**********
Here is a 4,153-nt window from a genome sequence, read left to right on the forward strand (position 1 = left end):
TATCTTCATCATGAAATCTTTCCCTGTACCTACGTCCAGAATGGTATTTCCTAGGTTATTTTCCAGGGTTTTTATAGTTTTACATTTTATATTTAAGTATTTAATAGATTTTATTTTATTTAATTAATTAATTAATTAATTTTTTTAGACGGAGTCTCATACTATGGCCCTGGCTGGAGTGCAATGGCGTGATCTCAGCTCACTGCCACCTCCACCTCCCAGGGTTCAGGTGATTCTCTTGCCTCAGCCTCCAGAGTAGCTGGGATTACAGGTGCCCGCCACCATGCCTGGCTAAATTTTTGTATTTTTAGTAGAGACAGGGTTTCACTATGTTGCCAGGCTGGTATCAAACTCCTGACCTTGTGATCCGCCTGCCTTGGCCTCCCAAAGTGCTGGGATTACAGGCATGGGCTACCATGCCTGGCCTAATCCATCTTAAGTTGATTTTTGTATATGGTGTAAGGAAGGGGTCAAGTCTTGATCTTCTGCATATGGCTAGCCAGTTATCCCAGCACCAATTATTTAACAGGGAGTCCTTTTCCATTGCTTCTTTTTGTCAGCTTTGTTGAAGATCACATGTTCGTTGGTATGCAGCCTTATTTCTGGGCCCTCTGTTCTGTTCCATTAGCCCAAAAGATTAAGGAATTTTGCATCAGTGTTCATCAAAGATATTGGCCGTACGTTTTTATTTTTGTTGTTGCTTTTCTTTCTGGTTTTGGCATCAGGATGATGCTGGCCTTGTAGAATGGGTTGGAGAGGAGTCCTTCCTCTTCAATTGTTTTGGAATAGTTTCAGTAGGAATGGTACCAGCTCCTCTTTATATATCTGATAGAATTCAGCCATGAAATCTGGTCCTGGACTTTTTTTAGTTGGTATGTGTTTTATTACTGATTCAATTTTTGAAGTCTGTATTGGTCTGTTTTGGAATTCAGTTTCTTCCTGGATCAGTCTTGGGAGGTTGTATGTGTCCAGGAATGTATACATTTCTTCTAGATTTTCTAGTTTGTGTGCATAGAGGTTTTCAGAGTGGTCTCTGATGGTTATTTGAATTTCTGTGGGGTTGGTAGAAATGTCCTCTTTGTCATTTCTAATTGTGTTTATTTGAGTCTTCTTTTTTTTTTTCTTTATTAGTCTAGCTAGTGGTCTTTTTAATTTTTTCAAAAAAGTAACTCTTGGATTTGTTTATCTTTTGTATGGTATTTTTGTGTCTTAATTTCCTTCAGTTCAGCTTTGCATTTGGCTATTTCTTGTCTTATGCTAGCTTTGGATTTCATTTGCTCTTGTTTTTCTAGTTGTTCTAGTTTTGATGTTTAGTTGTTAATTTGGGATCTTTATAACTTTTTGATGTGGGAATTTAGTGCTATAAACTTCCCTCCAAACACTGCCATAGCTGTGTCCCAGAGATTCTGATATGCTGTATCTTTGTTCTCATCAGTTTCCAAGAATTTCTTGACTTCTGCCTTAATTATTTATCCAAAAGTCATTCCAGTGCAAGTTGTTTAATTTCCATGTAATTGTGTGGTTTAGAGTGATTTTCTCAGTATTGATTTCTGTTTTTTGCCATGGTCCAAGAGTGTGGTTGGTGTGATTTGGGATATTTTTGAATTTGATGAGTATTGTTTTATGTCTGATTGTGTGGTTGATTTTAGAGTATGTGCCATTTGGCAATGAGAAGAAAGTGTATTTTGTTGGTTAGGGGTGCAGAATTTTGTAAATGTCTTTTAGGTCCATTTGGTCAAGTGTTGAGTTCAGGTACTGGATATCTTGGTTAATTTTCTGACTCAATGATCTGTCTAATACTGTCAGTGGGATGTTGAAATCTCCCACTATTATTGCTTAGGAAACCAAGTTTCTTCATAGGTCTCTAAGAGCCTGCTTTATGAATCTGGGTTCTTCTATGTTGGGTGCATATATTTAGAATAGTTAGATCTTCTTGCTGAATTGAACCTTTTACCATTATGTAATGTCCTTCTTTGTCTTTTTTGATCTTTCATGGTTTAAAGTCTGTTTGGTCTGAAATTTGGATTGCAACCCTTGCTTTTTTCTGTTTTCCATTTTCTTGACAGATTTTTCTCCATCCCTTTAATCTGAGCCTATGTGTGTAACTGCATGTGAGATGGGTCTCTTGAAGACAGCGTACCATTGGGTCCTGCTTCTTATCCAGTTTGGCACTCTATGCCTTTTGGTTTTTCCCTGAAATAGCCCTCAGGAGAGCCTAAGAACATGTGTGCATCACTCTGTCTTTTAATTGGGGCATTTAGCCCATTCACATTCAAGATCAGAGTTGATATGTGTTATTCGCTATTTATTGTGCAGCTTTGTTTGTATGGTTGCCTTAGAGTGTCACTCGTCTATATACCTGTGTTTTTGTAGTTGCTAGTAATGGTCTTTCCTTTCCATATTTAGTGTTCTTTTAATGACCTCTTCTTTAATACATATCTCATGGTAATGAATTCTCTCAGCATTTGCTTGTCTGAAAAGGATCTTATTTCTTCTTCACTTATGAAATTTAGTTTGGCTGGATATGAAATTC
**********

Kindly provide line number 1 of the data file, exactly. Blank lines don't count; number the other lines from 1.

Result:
Here is a 4,153-nt window from a genome sequence, read left to right on the forward strand (position 1 = left end):